If you’ve made the difficult decision that it’s time to seek some professional help with any mental health issues you may be experiencing, then you are to be not only congratulated but admired for taking this brave step forward. It’s often hard to recognize or admit that we’re struggling from an issue such as depression or anxiety, much less realize that this isn’t something that is going to go away on our own or that we can fix it with a DIY approach of eating the right foods, meditating, or even adopting a pet. While all of these things might help to alleviate your symptoms, particularly if they’re very mild ones, therapy is something that has a much better chance of helping you get a handle on what’s really going on in your head as well as giving you coping strategies that can help you work through your problems. You can almost think of a therapist as a powerful flashlight that will help you make it out of the dark woods a lot faster than you could ever make it stumbling through on your own.
Clinical psychologist Dr. Adolph Brown, who is also an author, an educator, a speaker, and a powerful advocate for mental health, spoke with us about the next important step in your journey towards wellness: choosing the right therapist for you.
Decide what type of therapist would be right for you
Brown told us, “Before delving into the different types of therapy offered, I think it’s important to distinguish between the different kinds of therapists.” He explained that there are four main types of practitioners: psychologists, who ‘”help individuals cope with stress, and…are able to diagnose and treat mental health conditions,” psychiatrists, who “do the same with the enhanced ability to prescribe and administer medicine,” licensed mental health counselors who “evaluate and treat mental problems through counseling and coping strategies,” and licensed clinical social workers who “perform the same functions as licensed mental health counselors [and] in addition…provide case management and advocacy for patients.”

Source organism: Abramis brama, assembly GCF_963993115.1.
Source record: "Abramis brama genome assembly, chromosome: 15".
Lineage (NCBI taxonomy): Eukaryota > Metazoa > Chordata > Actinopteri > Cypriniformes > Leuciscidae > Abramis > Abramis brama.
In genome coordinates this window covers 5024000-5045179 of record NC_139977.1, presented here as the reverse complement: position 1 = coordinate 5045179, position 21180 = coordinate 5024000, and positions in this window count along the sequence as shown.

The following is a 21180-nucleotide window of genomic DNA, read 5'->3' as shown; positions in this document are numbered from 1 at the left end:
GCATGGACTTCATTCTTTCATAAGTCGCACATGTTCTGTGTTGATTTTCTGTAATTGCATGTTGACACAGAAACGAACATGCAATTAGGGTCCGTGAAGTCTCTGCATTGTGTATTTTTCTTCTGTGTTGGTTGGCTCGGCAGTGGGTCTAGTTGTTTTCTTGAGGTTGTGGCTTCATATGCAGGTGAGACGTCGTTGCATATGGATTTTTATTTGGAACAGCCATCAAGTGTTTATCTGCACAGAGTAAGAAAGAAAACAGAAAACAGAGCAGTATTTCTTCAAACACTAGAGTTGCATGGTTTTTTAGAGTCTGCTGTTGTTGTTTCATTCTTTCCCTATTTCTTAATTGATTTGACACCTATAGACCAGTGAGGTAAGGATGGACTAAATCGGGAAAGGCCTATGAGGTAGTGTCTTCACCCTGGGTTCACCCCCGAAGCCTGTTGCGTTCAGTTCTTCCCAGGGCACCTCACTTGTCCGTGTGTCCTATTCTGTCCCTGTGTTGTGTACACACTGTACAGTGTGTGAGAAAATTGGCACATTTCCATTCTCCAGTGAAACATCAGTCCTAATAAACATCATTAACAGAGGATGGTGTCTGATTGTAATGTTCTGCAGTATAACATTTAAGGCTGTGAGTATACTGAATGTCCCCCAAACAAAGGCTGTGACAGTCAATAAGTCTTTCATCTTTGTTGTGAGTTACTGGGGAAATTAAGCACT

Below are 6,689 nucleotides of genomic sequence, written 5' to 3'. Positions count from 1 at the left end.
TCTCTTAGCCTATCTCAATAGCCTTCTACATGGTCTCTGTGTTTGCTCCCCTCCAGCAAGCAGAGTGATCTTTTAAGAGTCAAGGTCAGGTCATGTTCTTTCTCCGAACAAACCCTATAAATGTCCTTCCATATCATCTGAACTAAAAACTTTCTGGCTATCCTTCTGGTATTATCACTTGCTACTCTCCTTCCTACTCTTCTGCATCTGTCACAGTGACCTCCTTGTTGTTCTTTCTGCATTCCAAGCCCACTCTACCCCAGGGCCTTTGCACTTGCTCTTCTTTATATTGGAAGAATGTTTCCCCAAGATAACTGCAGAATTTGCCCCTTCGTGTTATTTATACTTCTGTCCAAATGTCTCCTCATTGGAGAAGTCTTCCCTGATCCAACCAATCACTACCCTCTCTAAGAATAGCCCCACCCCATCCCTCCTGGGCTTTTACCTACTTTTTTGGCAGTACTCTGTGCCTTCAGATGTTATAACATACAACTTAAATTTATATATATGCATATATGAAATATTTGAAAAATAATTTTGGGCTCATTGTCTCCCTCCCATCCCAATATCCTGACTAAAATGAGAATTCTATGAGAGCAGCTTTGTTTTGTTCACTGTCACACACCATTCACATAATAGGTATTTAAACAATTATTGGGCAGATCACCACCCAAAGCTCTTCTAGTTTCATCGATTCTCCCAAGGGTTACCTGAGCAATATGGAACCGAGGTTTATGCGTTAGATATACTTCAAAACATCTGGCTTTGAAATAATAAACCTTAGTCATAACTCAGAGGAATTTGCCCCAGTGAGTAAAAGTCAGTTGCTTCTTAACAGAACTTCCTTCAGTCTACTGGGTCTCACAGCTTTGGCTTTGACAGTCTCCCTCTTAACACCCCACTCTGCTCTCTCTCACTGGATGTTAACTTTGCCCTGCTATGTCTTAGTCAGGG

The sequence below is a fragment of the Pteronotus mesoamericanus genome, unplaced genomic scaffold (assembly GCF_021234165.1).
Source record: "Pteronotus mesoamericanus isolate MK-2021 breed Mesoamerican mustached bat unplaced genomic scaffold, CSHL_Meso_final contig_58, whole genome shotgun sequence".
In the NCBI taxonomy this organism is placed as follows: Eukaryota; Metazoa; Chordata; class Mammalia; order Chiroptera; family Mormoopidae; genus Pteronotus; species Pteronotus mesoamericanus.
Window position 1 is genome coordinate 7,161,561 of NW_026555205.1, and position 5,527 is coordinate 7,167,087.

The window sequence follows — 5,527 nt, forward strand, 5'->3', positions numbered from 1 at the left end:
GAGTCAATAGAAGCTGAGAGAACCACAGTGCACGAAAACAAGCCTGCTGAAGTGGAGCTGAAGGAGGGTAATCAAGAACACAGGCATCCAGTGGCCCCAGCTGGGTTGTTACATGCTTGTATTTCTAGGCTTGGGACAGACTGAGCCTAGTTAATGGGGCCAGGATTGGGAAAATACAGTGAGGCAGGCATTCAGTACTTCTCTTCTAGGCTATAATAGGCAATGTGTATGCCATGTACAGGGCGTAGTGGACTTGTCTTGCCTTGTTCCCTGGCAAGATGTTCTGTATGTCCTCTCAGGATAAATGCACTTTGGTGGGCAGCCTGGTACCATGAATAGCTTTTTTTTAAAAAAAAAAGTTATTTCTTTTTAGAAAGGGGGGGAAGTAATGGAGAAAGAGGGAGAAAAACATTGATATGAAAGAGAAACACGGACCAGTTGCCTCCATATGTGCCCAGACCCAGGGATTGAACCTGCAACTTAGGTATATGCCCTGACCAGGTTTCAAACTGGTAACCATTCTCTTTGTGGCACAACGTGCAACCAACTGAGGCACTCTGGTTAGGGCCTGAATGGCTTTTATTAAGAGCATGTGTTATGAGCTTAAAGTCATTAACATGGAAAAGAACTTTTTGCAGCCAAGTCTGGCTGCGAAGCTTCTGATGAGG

It’s also important to decide what type of therapy will best benefit you since, as Brown points out, “therapy is a huge investment into one’s mental well-being.” He says that while numerous forms of therapy exist, two of the most commonly used are psychotherapy and cognitive behavioral therapy (CBT). He explains the first by saying, “Psychotherapy is rooted in psychoanalysis, and this form of therapy focuses on how past experiences consciously or unconsciously influence one’s current state of being.” CBT, he says “is a bit less focused on the influence of feelings, but rather on ingrained behaviors,” and explains that this approach can be particularly effective when used to treat “difficult behaviors like smoking or drinking.”
Set your therapy goals
Once you’re clear on the different types of practitioners and therapies available, the next step involves asking yourself, as Brown says, “What do I want to get out of this?” He explains that “once the end goal is understood, then the search and selection process can begin.” As far as this process goes, he suggests you arrange phone consultations with several different therapists to learn a little bit about their style as well as their level of experience. Brown is aware, of course, that your selection will also be limited by your out-of-pocket cost (which in itself is determined by your level of insurance coverage), how accessible the therapist is (do they have appointments now, or 6 months out? are they around the corner, or 60 miles away?). He also brings up comfort level, something that may be influenced, he says, by “demographic components like race, sex, and age of each therapist” since you’re more likely to open up to someone you feel safe with.
Brown insists that therapy, to be effective, must be “a two-way line of communication built on the foundations of honesty, acceptance, and transparency.” He urges that, “if a match with a therapist doesn’t feel right,” in that case you are absolutely “not obligated to continue attending sessions,” but once you do find that right match, good things will definitely start happening.
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